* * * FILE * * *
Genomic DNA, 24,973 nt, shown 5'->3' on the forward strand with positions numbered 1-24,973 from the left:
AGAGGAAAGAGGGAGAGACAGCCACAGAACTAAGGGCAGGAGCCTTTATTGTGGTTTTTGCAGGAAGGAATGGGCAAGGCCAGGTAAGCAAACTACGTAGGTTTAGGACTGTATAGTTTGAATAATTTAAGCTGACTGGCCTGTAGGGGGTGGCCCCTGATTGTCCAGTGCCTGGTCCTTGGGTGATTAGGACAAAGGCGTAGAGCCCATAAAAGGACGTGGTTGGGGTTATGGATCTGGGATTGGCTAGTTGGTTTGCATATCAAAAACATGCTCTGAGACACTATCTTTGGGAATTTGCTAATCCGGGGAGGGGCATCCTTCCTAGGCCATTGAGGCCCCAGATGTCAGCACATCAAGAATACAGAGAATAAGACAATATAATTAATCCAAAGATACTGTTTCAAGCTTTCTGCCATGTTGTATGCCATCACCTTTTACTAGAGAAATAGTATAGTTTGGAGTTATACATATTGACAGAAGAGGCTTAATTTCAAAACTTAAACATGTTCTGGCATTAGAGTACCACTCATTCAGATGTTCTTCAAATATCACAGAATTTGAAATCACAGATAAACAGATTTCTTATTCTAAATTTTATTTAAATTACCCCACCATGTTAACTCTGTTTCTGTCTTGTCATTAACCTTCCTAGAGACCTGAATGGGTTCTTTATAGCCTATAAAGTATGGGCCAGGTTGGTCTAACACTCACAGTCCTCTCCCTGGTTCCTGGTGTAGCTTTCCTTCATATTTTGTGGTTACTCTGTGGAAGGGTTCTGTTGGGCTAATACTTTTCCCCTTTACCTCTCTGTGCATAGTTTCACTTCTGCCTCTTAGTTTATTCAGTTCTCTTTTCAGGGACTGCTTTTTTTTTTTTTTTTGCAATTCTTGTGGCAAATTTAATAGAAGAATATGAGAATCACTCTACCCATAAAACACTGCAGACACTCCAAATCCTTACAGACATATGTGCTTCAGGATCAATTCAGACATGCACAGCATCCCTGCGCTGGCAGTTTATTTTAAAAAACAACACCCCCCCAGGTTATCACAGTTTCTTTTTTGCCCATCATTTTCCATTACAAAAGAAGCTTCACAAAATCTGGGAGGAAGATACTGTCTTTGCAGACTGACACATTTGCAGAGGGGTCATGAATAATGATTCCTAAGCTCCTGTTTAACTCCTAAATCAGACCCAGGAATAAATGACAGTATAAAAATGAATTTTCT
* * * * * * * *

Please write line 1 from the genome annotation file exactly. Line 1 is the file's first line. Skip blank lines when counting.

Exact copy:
Genomic DNA, 24,973 nt, shown 5'->3' on the forward strand with positions numbered 1-24,973 from the left: